• Competition dates - Thursday 30 August – Thursday 6 September
  • Competition venue - The Royal Artillery Barracks
  • Famous Paralympic athletes - Shooting
  • Isabel Newstead - won a total of ten medals over five Games, including gold medals in Shooting, Swimming and Athletics.
  • Jonas Jacobsson (SUI) - Swedish star Jonas Jacobsson has gathered a remarkable 28 Paralympic Games medals during his career. 1980-1994 13G, 1S.

The classification rules of the International Federation for Shooting state that athletes with a physical impairment are eligible to compete in the sport at the Paralympics.

Classification also groups athletes in classes, defined by the degree to which they are limited in their ability to perform activities within that sport.

There are two classes in shooting; SH1 and SH2. The differences between the classes can be summarised as follows:

  • SH1 – athletes who can support the weight of their firearm themselves and shoot using a rifle or pistol.
  • SH2 – athletes who use a shooting stand for support as they have an impairment that affects one or both of their arms and shoot using a rifle only.

Men's competition

Men's R1-10m Air Rifle Standing-SH1

  • Record 596 Jonas Jakobsson (SWE) Beijing 2008

2008 Medals:

  • G. 596 spinner_blue.gif Jonas Jakobsson (SWE)
  • S. Norbet Gau (GER)
  • B. Lee Ju-Hee (KOR)
 

2012 Medals

  • G.
  • S.
  • B.

Men's R7-50m Rifle 3 Positions-SH1

  • Record 1163 Jonas Jakobsson (SWE) Beijing 2008

2008 Medals:

  • G. 1163 spinner_blue.gif Jonas Jakobsson (SWE)
  • S. Doron Shaziri (ISR)
  • B. Dong Chao (CHN)
 

2012 Medals

  • G.
  • S.
  • B.

Men's P1-10m Air Pistol-SH1

  • Record 578 Valery Ponomarenko (RUS) Beijing 2008

2008 Medals:

  • G. 578 Valeriy Ponomarenko (RUS)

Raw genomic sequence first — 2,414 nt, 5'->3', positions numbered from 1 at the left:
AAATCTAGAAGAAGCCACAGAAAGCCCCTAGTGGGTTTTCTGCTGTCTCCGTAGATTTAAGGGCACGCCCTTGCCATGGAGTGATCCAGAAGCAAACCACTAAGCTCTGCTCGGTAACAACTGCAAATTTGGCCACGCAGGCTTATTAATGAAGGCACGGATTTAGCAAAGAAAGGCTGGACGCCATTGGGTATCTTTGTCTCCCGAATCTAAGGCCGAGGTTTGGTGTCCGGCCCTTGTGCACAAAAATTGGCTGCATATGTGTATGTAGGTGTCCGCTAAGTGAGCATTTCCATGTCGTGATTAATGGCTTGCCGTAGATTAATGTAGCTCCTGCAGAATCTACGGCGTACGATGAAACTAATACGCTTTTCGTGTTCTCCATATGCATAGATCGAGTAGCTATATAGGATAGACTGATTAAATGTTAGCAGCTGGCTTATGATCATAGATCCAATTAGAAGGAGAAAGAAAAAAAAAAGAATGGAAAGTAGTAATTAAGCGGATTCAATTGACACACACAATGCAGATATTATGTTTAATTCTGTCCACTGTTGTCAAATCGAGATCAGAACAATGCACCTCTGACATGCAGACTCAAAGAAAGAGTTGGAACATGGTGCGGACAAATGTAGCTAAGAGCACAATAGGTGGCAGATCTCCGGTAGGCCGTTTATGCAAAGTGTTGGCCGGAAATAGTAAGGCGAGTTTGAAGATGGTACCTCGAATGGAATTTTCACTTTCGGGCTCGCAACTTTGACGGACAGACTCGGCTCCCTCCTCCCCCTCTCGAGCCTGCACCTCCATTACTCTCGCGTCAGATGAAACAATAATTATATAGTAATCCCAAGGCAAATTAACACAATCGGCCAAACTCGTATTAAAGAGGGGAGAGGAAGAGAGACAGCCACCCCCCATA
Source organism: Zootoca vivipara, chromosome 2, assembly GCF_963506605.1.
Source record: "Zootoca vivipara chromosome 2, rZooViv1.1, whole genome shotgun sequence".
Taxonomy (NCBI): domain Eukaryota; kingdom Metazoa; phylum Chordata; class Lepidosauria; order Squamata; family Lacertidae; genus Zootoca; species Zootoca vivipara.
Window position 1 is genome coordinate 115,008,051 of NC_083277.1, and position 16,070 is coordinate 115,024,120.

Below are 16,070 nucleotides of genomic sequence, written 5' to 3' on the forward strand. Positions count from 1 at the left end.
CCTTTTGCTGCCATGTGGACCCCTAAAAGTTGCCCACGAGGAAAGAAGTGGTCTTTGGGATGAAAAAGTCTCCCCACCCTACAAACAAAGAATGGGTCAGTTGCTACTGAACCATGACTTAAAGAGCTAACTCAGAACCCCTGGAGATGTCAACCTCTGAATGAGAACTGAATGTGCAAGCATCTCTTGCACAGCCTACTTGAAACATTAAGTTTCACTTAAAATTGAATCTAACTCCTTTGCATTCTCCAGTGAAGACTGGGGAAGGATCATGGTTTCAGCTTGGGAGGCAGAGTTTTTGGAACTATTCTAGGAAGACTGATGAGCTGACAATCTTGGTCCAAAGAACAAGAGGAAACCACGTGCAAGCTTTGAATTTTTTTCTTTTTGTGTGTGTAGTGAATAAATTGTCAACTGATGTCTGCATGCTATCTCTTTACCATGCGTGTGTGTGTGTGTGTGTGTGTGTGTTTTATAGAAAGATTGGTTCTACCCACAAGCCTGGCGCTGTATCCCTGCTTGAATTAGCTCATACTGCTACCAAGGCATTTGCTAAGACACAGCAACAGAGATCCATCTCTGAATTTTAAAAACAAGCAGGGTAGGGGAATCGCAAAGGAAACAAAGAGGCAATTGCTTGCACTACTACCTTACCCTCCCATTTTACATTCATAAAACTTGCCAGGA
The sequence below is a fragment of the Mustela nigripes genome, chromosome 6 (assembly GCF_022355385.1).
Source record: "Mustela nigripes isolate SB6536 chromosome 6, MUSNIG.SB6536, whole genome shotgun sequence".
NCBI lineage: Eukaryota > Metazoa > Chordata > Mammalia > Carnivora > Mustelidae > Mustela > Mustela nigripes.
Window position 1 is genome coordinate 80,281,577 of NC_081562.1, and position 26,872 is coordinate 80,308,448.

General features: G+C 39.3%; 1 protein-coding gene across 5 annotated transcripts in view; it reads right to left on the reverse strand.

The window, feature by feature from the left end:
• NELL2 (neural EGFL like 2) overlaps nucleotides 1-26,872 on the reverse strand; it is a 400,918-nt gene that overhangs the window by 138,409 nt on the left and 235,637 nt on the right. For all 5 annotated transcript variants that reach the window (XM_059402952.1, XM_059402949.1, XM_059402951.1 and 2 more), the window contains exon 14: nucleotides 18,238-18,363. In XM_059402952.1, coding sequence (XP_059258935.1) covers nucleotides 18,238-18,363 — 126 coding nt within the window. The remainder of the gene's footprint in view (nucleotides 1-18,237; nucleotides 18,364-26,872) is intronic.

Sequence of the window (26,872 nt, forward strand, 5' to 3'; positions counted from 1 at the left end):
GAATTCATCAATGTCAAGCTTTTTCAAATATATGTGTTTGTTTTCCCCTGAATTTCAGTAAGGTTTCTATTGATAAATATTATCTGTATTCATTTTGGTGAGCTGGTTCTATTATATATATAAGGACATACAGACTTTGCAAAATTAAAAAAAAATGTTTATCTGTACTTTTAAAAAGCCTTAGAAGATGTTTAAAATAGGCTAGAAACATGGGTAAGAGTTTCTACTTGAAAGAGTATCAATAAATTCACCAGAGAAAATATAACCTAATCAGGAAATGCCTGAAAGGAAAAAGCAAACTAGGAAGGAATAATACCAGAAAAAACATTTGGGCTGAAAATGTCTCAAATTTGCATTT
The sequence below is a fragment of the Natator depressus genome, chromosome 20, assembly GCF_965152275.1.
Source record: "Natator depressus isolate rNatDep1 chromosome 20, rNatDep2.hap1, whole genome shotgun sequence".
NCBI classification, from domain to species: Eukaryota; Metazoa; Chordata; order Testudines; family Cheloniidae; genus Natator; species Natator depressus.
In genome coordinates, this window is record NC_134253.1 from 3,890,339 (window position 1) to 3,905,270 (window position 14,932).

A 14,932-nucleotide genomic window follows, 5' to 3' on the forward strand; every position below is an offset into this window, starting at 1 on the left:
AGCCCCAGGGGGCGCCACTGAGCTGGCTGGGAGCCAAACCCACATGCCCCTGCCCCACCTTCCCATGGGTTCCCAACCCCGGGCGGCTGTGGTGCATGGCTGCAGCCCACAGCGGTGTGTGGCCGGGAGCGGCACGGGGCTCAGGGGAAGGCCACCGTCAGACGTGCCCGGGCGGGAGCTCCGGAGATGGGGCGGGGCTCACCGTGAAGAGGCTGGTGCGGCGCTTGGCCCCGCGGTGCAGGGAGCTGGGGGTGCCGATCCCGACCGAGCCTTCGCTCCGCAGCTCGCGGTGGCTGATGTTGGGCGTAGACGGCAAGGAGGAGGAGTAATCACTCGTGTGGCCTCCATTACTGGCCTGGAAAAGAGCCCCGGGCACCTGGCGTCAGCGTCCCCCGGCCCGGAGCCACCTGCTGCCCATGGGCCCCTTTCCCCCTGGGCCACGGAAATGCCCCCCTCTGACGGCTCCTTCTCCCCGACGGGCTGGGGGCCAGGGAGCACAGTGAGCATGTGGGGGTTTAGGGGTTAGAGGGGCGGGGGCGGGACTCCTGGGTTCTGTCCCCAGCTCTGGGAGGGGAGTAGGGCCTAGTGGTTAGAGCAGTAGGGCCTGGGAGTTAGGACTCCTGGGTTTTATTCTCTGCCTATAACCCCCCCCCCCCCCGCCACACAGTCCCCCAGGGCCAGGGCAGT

• S. Sergey Malyshev (RUS)
  • B. Lee Ju-Hee (KOR)
 

2012 Medals

  • G.
  • S.
  • B.

Mixed competition

Mixed R3-10m Air Rifle Prone-SH1

  • Record 600 (IRI) Enayatollah Bokharaei Atlanta 1996

2008 Medals:

  • G.
  • S.
  • B.
 

2012 Medals

  • G.
  • S.
  • B.

Mixed R4-10m Air Rifle Standing-SH2

  • Record 600 Michael Johnson (AUS) Sydney 2000

2008 Medals:

  • G.
  • S.
  • B.
 

2012 Medals

  • G.
  • S.
  • B.

Mixed R5-10m Air Rifle Prone-SH2

  • Record 600 Thomas Johansson (SWE) Sydney 2000

2008 Medals:

  • G.
  • S.
  • B.
 

2012 Medals

  • G.
  • S.
  • B.

Mixed R6-50m Rifle Prone-SH1

  • Record 597 Jonas Jakobsson (SWE) Athens 2004

2008 Medals:

  • G.
  • S.
  • B.
 

2012 Medals

  • G.
  • S.
  • B.

Mixed P3-25m Pistol-SH1

  • Record 587 Andrey Lebedinskiy (RUS) Atlanta 1996

2008 Medals:

  • G.
  • S.
  • B.
 

2012 Medals

  • G.
  • S.
  • B.

Mixed P4-50m Pistol-SH1

  • Record 552 Seakyun (KOR) Beijing 2008

2008 Medals:

  • G.
  • S.
  • B.
 

2012 Medals

  • G.
  • S.
  • B.

Women's competition

Women's R2-10m Air Rifle Standing-SH1

  • Record 396 sticker_new_left.gif Cuiping Zhang (CHN) London 2012 (Qualification)

2008 Medals:

  • G. Veronika Vadovičová (SVK)
  • S. Manuela Schmermund (GER)
  • B. Nilda Gómez López (PUR)
 

2012 Medals

  • G. Cuiping Zhang (CHN)
  • S. Manuela Schmermund (GER)
  • B. Natalie Smith (AUS)

Women's P2-10m Air Pistol-SH1

  • Record 376 Isabel Newstead (GBR) Sydney 2000

2008 Medals:

  • G. 374 Lin Haiyan (CHN)
  • S. Moon Aee-kyung (KOR)
  • B. Natalia Dalekova (RUS)
 

2012 Medals

  • G.
  • S.
  • B.

Women's R8-50m Rifle 3 Positions-SH1

  • Record 579 Yunri Lee (KOR) Beijing 2008

2008 Medals:

  • G. 579 spinner_blue.gif Yunri Lee (KOR)
  • S. Kim Im-yeon (KOR)
  • B. Zhang Cuiping (CHN)

2012 Medals

  • G.
  • S.
  • B.

Swimming See dedicated page

Table Tennis

With 29 medal events and nearly 300 athletes, Table Tennis is one of the largest sports on the Paralympic programme.

Table Tennis has come a long way from its origins in the late 19th century, when it developed as an after-dinner game played by upper-class English families. A permanent part of the Paralympic programme since the first Games in 1960, the sport blends power, speed, skill and subtlety – no wonder it is the biggest participation sport in the world.